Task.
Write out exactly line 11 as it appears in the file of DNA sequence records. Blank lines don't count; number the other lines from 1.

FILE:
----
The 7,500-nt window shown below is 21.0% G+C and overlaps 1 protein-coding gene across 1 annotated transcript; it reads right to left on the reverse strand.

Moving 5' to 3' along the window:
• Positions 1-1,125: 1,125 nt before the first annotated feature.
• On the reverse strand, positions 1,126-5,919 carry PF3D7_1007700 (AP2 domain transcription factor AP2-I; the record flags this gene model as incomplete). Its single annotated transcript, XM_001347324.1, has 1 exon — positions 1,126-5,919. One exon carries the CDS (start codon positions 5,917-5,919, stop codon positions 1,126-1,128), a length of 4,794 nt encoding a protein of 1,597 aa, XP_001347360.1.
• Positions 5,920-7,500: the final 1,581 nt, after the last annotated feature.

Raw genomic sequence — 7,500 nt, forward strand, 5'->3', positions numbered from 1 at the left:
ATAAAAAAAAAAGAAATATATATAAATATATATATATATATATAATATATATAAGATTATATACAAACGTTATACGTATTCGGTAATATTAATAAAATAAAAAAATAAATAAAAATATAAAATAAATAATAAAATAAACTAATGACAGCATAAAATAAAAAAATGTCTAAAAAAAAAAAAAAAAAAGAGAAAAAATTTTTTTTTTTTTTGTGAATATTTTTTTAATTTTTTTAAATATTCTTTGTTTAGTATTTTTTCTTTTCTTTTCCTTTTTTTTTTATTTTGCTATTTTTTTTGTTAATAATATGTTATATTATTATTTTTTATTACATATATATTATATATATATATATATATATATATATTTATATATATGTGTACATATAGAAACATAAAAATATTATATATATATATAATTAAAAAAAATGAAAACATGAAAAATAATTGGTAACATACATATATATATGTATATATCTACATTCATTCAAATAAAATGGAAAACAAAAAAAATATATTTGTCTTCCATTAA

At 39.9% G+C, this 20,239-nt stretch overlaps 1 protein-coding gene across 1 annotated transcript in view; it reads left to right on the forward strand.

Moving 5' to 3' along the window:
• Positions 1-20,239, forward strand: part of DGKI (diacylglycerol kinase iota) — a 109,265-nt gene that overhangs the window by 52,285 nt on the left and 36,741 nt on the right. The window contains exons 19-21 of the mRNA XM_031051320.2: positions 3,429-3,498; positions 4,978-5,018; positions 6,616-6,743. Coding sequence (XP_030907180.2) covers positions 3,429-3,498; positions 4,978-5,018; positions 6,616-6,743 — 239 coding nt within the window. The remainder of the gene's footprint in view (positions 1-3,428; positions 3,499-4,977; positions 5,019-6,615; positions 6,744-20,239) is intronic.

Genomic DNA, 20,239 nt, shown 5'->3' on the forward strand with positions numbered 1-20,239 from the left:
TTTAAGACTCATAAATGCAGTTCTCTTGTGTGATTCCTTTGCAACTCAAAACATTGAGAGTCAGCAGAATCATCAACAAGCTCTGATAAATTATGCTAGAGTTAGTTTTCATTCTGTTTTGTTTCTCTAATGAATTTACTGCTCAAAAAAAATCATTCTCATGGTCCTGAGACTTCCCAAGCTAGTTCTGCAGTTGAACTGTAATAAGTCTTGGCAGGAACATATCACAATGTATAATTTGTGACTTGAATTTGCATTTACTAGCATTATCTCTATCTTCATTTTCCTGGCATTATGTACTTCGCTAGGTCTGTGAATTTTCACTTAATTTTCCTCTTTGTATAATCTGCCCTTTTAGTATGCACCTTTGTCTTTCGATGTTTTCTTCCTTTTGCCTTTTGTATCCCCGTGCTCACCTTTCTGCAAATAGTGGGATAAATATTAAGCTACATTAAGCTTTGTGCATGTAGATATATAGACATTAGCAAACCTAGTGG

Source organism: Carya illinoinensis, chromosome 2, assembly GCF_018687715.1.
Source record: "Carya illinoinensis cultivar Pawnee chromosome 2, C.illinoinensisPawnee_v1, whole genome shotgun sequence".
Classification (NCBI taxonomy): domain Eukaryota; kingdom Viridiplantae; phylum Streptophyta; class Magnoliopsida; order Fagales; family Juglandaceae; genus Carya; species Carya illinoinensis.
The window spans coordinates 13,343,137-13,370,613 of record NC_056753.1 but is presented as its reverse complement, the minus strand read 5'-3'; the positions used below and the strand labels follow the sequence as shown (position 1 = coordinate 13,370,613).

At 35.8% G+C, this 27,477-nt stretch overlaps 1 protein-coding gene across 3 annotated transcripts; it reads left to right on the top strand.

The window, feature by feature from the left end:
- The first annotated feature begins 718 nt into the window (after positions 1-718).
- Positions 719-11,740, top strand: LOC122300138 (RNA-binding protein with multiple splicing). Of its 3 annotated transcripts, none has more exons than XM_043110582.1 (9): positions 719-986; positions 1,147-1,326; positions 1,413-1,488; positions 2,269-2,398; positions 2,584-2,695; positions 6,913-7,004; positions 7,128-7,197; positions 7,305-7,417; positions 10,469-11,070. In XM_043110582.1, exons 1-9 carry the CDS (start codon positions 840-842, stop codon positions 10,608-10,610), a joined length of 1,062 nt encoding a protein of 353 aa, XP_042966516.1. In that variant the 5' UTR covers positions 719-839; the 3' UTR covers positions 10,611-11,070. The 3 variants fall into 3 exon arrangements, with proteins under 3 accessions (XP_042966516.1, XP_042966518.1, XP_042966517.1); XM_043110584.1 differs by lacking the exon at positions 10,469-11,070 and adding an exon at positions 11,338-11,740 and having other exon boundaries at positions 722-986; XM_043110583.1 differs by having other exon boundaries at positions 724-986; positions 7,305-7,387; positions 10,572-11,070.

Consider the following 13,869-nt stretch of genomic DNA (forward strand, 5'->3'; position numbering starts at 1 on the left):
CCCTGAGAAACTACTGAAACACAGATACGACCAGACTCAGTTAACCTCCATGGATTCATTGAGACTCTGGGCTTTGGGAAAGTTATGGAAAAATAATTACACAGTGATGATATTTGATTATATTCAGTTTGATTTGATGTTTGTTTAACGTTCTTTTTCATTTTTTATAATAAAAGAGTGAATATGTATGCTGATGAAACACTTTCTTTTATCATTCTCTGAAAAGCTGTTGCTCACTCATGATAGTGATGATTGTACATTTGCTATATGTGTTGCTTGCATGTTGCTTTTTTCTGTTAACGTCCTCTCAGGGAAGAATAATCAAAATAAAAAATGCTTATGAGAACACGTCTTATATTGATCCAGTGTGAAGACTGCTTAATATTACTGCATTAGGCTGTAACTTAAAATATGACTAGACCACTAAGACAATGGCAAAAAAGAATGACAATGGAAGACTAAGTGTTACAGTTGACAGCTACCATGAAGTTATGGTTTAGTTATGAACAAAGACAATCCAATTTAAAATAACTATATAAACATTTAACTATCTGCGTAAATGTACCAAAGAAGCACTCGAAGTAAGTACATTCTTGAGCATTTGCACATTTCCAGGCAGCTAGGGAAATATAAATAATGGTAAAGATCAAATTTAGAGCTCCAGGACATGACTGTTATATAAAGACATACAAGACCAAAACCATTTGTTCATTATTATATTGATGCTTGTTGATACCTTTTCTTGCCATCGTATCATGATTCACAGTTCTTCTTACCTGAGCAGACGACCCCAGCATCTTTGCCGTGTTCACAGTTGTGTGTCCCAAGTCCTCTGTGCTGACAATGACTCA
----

Genomic DNA, 20,239 nt, shown 5'->3' on the forward strand with positions numbered 1-20,239 from the left: